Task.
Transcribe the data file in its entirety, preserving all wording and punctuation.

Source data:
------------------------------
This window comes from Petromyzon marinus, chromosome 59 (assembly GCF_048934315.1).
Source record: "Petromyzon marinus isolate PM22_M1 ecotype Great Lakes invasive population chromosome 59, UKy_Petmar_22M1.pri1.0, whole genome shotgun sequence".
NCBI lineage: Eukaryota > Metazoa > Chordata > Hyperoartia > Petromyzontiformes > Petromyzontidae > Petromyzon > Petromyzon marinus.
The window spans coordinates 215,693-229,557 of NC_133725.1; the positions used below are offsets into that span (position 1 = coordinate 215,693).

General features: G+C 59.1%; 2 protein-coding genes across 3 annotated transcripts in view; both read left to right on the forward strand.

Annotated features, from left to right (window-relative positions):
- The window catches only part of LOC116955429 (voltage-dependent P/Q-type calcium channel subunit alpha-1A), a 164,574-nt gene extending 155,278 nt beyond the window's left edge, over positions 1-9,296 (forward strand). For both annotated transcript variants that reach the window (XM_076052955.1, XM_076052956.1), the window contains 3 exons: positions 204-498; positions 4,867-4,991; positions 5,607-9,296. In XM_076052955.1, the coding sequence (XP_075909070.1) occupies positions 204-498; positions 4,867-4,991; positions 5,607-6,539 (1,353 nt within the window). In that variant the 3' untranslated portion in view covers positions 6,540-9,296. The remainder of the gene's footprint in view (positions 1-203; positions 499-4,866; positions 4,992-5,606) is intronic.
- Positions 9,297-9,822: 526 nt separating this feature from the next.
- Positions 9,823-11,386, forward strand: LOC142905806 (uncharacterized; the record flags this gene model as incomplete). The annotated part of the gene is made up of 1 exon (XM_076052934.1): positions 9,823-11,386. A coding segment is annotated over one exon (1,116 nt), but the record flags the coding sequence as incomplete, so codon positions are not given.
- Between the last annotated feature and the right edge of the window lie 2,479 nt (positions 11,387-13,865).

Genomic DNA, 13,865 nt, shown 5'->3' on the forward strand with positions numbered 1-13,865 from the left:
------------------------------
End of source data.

This window comes from Petromyzon marinus, chromosome 59 (assembly GCF_048934315.1).
Source record: "Petromyzon marinus isolate PM22_M1 ecotype Great Lakes invasive population chromosome 59, UKy_Petmar_22M1.pri1.0, whole genome shotgun sequence".
NCBI lineage: Eukaryota > Metazoa > Chordata > Hyperoartia > Petromyzontiformes > Petromyzontidae > Petromyzon > Petromyzon marinus.
The window spans coordinates 215,693-229,557 of NC_133725.1; the positions used below are offsets into that span (position 1 = coordinate 215,693).

General features: G+C 59.1%; 2 protein-coding genes across 3 annotated transcripts in view; both read left to right on the forward strand.

Annotated features, from left to right (window-relative positions):
- The window catches only part of LOC116955429 (voltage-dependent P/Q-type calcium channel subunit alpha-1A), a 164,574-nt gene extending 155,278 nt beyond the window's left edge, over positions 1-9,296 (forward strand). For both annotated transcript variants that reach the window (XM_076052955.1, XM_076052956.1), the window contains 3 exons: positions 204-498; positions 4,867-4,991; positions 5,607-9,296. In XM_076052955.1, the coding sequence (XP_075909070.1) occupies positions 204-498; positions 4,867-4,991; positions 5,607-6,539 (1,353 nt within the window). In that variant the 3' untranslated portion in view covers positions 6,540-9,296. The remainder of the gene's footprint in view (positions 1-203; positions 499-4,866; positions 4,992-5,606) is intronic.
- Positions 9,297-9,822: 526 nt separating this feature from the next.
- Positions 9,823-11,386, forward strand: LOC142905806 (uncharacterized; the record flags this gene model as incomplete). The annotated part of the gene is made up of 1 exon (XM_076052934.1): positions 9,823-11,386. A coding segment is annotated over one exon (1,116 nt), but the record flags the coding sequence as incomplete, so codon positions are not given.
- Between the last annotated feature and the right edge of the window lie 2,479 nt (positions 11,387-13,865).

Genomic DNA, 13,865 nt, shown 5'->3' on the forward strand with positions numbered 1-13,865 from the left: